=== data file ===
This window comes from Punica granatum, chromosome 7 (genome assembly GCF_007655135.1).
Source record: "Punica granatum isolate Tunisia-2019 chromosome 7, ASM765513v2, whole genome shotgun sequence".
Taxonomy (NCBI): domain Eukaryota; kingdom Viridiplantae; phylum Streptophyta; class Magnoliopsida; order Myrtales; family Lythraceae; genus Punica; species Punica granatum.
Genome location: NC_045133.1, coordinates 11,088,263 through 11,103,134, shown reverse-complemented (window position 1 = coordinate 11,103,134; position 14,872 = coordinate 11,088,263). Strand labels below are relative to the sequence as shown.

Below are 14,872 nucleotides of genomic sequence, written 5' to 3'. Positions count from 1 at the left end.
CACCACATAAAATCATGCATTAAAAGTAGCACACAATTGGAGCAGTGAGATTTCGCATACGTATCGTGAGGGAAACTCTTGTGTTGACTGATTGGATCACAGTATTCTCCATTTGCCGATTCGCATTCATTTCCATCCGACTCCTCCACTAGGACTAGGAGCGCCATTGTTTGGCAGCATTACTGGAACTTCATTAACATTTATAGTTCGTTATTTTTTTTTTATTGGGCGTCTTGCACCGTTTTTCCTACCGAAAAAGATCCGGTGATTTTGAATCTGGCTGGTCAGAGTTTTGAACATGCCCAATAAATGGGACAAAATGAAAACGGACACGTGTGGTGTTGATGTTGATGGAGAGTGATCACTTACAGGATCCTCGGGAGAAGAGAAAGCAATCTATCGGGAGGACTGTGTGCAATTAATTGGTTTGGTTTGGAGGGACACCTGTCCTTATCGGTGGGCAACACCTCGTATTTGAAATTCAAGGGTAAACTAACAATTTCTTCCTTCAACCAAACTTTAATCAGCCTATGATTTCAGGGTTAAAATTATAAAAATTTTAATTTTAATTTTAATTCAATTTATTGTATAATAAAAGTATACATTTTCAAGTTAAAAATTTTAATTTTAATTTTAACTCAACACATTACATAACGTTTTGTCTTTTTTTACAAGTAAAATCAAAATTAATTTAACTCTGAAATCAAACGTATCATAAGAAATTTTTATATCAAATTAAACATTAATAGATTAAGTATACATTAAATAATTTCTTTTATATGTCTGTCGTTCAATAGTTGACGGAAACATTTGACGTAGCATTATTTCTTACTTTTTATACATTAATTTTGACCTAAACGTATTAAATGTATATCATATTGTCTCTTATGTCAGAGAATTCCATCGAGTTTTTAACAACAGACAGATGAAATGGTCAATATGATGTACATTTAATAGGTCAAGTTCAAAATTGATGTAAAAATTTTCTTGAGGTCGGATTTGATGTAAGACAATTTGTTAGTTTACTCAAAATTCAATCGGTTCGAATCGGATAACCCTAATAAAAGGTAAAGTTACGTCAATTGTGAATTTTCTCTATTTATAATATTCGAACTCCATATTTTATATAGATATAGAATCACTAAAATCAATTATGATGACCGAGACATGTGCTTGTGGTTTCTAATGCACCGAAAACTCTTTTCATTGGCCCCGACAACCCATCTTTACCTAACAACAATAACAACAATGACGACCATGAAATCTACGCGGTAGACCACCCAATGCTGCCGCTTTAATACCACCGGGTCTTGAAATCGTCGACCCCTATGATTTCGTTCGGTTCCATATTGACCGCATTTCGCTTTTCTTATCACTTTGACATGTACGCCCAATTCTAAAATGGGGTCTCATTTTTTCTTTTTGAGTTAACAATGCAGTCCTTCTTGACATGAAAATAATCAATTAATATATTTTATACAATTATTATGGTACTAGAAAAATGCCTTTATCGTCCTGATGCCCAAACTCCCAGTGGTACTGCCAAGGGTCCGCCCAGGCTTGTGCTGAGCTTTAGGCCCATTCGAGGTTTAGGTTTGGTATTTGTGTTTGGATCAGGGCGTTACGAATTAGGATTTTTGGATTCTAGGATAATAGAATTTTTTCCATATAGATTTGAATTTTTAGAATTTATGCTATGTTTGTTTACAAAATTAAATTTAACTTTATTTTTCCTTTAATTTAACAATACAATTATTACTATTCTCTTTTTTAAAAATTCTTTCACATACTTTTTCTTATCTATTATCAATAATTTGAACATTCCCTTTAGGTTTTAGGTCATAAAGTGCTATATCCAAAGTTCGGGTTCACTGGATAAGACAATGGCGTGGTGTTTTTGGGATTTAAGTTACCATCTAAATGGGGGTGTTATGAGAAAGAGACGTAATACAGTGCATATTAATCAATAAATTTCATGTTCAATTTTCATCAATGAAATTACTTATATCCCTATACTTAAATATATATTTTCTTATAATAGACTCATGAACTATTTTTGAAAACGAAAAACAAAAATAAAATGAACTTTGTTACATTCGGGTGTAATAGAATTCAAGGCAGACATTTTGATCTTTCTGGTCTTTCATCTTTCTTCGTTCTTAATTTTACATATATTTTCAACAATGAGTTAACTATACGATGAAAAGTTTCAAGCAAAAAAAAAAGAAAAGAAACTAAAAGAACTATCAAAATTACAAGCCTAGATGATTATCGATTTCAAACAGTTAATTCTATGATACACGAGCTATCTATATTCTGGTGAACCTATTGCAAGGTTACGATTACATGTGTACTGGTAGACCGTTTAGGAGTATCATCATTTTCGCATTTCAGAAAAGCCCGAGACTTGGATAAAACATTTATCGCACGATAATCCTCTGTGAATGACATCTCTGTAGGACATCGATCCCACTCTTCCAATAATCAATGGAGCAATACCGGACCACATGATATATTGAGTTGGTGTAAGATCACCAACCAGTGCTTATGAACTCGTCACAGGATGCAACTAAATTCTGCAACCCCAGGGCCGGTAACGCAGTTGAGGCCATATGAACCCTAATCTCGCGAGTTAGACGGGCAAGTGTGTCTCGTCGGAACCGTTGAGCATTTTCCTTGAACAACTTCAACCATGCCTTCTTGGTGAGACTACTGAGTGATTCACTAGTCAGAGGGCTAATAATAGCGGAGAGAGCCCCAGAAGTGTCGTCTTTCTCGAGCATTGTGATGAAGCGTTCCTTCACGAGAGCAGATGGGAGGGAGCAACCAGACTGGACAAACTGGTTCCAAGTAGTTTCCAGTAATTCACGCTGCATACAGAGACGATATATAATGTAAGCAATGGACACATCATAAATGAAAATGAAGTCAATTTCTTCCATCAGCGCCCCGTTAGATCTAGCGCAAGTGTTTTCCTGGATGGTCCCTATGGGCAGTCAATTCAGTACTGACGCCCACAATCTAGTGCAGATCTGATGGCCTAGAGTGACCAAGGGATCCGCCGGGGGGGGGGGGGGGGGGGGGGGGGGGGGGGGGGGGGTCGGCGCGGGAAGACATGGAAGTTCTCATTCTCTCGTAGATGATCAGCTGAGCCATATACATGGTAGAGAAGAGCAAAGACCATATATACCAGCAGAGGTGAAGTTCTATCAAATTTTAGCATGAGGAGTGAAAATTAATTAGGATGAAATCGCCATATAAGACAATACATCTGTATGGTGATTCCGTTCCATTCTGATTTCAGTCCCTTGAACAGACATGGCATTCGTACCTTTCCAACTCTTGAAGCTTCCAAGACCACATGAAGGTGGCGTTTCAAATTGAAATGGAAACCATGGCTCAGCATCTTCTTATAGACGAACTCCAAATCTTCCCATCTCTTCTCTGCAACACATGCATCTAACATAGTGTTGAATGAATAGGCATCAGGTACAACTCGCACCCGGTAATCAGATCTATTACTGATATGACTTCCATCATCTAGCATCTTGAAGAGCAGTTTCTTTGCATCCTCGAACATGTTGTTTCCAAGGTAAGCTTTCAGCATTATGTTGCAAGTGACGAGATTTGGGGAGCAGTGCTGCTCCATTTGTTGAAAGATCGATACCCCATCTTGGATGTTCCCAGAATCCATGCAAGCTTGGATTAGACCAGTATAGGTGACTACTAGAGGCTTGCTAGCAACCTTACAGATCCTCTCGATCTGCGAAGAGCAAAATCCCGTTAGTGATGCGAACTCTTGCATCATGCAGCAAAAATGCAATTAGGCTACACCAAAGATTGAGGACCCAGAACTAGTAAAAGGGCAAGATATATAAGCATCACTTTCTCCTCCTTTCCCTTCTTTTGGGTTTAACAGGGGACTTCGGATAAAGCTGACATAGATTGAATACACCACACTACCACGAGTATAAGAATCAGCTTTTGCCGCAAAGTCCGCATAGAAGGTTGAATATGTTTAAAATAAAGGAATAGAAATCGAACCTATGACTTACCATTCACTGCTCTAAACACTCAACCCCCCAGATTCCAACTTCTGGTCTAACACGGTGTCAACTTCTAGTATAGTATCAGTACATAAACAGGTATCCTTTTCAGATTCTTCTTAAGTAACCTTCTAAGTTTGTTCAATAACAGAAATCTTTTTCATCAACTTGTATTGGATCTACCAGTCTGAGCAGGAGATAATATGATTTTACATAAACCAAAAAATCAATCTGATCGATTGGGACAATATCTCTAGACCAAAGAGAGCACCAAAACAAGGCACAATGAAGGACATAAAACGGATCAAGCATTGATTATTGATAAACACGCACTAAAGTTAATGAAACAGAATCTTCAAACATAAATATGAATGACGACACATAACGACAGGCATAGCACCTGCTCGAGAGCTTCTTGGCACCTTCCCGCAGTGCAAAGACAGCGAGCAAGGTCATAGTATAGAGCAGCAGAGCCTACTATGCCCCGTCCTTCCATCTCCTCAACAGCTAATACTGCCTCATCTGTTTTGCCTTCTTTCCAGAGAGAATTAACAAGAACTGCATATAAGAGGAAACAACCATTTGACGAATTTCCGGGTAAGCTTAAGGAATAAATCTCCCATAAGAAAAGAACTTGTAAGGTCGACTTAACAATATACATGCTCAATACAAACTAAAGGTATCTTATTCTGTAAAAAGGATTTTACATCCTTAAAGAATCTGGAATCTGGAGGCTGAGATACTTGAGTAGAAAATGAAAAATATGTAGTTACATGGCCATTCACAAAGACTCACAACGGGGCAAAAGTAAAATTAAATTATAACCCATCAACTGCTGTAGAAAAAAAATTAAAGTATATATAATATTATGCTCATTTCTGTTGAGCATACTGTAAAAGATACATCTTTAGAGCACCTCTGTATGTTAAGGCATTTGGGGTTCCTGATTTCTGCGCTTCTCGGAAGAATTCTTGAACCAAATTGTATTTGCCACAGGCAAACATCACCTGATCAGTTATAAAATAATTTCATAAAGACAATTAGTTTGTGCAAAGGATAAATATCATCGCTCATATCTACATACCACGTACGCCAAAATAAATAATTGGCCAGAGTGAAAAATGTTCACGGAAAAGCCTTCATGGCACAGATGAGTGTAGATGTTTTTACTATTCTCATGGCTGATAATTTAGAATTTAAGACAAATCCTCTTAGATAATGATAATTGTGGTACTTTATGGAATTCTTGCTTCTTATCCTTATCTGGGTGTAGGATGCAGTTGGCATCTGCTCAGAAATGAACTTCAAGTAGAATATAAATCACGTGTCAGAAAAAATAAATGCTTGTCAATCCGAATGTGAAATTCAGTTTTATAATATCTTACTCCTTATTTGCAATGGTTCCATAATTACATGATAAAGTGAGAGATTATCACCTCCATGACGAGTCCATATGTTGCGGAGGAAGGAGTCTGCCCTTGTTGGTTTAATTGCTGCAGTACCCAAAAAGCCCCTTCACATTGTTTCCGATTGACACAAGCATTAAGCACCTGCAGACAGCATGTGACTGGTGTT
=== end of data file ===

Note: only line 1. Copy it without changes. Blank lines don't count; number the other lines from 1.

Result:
This window comes from Punica granatum, chromosome 7 (genome assembly GCF_007655135.1).